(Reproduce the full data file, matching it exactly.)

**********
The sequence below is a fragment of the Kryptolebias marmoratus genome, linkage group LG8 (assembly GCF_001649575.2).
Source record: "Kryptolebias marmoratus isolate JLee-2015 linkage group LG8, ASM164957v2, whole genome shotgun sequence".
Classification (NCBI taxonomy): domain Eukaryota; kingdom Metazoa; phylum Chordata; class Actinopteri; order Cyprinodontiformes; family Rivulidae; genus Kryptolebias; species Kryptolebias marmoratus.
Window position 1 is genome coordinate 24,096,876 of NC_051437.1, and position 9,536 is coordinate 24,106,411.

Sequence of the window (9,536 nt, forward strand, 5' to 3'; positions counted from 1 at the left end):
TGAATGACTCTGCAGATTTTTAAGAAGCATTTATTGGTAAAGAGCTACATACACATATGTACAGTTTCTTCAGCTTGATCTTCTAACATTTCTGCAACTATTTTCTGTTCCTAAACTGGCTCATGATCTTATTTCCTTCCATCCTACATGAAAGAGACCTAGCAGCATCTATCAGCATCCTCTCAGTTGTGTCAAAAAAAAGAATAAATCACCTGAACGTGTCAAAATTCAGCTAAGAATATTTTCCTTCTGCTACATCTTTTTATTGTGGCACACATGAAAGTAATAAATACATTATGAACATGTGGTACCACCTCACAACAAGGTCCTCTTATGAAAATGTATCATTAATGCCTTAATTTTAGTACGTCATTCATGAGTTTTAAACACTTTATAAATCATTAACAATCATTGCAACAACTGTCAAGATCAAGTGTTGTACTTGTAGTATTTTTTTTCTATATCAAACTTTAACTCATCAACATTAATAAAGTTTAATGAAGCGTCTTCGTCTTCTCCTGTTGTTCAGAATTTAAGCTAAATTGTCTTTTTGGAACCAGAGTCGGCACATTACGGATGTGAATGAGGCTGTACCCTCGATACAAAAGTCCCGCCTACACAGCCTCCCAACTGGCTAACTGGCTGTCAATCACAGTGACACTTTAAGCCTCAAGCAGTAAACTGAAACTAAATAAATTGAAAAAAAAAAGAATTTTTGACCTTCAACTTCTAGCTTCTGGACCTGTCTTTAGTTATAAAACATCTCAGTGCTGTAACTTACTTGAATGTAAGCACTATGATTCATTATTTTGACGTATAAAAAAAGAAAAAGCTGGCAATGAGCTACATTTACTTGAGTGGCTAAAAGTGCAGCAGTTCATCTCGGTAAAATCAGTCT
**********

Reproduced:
The sequence below is a fragment of the Kryptolebias marmoratus genome, linkage group LG8 (assembly GCF_001649575.2).
Source record: "Kryptolebias marmoratus isolate JLee-2015 linkage group LG8, ASM164957v2, whole genome shotgun sequence".
Classification (NCBI taxonomy): domain Eukaryota; kingdom Metazoa; phylum Chordata; class Actinopteri; order Cyprinodontiformes; family Rivulidae; genus Kryptolebias; species Kryptolebias marmoratus.
Window position 1 is genome coordinate 24,096,876 of NC_051437.1, and position 9,536 is coordinate 24,106,411.

Sequence of the window (9,536 nt, forward strand, 5' to 3'; positions counted from 1 at the left end):
TGAATGACTCTGCAGATTTTTAAGAAGCATTTATTGGTAAAGAGCTACATACACATATGTACAGTTTCTTCAGCTTGATCTTCTAACATTTCTGCAACTATTTTCTGTTCCTAAACTGGCTCATGATCTTATTTCCTTCCATCCTACATGAAAGAGACCTAGCAGCATCTATCAGCATCCTCTCAGTTGTGTCAAAAAAAAGAATAAATCACCTGAACGTGTCAAAATTCAGCTAAGAATATTTTCCTTCTGCTACATCTTTTTATTGTGGCACACATGAAAGTAATAAATACATTATGAACATGTGGTACCACCTCACAACAAGGTCCTCTTATGAAAATGTATCATTAATGCCTTAATTTTAGTACGTCATTCATGAGTTTTAAACACTTTATAAATCATTAACAATCATTGCAACAACTGTCAAGATCAAGTGTTGTACTTGTAGTATTTTTTTTCTATATCAAACTTTAACTCATCAACATTAATAAAGTTTAATGAAGCGTCTTCGTCTTCTCCTGTTGTTCAGAATTTAAGCTAAATTGTCTTTTTGGAACCAGAGTCGGCACATTACGGATGTGAATGAGGCTGTACCCTCGATACAAAAGTCCCGCCTACACAGCCTCCCAACTGGCTAACTGGCTGTCAATCACAGTGACACTTTAAGCCTCAAGCAGTAAACTGAAACTAAATAAATTGAAAAAAAAAAGAATTTTTGACCTTCAACTTCTAGCTTCTGGACCTGTCTTTAGTTATAAAACATCTCAGTGCTGTAACTTACTTGAATGTAAGCACTATGATTCATTATTTTGACGTATAAAAAAAGAAAAAGCTGGCAATGAGCTACATTTACTTGAGTGGCTAAAAGTGCAGCAGTTCATCTCGGTAAAATCAGTCT